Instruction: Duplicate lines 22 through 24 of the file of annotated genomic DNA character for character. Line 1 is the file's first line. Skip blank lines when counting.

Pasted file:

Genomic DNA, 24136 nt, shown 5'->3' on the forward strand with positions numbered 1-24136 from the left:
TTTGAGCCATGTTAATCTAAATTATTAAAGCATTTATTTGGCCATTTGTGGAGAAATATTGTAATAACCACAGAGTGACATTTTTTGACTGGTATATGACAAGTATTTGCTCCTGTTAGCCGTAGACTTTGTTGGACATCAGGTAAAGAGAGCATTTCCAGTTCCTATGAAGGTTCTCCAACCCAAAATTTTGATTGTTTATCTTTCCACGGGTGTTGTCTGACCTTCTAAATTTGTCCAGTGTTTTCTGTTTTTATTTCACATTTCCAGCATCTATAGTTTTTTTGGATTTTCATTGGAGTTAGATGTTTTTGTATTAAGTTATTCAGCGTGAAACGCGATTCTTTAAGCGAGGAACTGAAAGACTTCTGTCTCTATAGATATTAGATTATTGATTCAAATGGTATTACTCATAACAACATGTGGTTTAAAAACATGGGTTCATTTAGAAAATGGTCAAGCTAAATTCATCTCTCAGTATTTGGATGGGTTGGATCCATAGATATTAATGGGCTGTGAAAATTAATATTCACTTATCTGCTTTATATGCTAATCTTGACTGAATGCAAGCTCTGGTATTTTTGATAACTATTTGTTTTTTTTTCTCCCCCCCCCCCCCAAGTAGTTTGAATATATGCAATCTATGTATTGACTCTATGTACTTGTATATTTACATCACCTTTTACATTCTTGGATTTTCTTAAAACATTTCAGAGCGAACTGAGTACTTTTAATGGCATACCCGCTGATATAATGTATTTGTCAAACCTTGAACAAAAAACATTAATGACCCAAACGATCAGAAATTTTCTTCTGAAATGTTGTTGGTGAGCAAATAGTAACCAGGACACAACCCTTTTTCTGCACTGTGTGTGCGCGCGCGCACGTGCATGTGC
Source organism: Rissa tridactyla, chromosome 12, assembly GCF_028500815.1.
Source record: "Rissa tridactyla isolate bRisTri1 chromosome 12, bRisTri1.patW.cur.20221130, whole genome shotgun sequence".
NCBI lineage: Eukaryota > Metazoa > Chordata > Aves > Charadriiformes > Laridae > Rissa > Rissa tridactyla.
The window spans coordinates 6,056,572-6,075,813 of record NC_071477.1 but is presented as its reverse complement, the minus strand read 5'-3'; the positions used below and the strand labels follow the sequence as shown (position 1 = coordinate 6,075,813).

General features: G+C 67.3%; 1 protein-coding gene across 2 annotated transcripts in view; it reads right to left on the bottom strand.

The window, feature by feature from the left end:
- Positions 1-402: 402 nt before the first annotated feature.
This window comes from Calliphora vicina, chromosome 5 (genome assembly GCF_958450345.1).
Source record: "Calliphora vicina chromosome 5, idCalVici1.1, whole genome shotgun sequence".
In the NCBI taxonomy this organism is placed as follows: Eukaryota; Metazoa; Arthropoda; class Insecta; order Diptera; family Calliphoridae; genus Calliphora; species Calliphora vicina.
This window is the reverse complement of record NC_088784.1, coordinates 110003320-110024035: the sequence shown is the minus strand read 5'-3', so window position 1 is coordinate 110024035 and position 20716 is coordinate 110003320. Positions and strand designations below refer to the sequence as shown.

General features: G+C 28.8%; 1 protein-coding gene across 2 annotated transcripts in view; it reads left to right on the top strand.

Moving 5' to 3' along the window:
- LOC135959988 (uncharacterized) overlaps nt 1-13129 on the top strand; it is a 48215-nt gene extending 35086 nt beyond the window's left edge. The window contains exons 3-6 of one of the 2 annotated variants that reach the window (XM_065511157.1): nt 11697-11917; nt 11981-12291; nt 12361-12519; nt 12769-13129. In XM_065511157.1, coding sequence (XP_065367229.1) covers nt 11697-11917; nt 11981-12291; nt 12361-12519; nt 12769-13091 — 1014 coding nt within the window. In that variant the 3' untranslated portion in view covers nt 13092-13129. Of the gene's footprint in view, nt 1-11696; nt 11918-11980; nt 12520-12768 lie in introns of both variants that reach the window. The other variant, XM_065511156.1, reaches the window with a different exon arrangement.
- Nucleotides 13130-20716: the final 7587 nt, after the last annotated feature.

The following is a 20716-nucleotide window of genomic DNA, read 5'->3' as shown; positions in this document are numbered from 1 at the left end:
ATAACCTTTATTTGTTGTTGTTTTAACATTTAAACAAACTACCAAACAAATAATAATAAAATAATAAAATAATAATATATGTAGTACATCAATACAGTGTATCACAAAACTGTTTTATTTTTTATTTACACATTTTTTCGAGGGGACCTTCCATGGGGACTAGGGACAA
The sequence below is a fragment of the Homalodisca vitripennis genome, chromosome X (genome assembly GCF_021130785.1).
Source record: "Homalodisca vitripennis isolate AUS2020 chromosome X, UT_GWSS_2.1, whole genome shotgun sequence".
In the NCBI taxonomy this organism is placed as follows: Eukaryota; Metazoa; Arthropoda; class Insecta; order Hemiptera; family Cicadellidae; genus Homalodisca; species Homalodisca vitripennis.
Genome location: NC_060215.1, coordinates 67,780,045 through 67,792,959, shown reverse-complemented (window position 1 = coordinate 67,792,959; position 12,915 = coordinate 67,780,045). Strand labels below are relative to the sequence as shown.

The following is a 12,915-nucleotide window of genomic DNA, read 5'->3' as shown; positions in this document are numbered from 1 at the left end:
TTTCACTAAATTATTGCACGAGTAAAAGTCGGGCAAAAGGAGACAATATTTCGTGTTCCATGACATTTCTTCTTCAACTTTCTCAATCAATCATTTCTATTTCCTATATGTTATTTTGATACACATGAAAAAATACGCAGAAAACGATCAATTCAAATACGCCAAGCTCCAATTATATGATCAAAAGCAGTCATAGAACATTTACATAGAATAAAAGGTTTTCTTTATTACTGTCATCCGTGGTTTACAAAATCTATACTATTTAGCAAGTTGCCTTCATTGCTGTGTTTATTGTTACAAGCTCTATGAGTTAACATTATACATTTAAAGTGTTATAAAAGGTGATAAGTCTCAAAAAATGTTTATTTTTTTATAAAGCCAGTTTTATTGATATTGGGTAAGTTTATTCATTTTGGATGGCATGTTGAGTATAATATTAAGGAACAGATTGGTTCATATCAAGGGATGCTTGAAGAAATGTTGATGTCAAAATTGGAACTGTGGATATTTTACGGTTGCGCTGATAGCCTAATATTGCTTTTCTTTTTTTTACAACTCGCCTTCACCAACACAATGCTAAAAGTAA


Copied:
In the NCBI taxonomy this organism is placed as follows: Eukaryota; Metazoa; Arthropoda; class Insecta; order Hemiptera; family Cicadellidae; genus Homalodisca; species Homalodisca vitripennis.
Genome location: NC_060215.1, coordinates 67,780,045 through 67,792,959, shown reverse-complemented (window position 1 = coordinate 67,792,959; position 12,915 = coordinate 67,780,045). Strand labels below are relative to the sequence as shown.

The following is a 12,915-nucleotide window of genomic DNA, read 5'->3' as shown; positions in this document are numbered from 1 at the left end: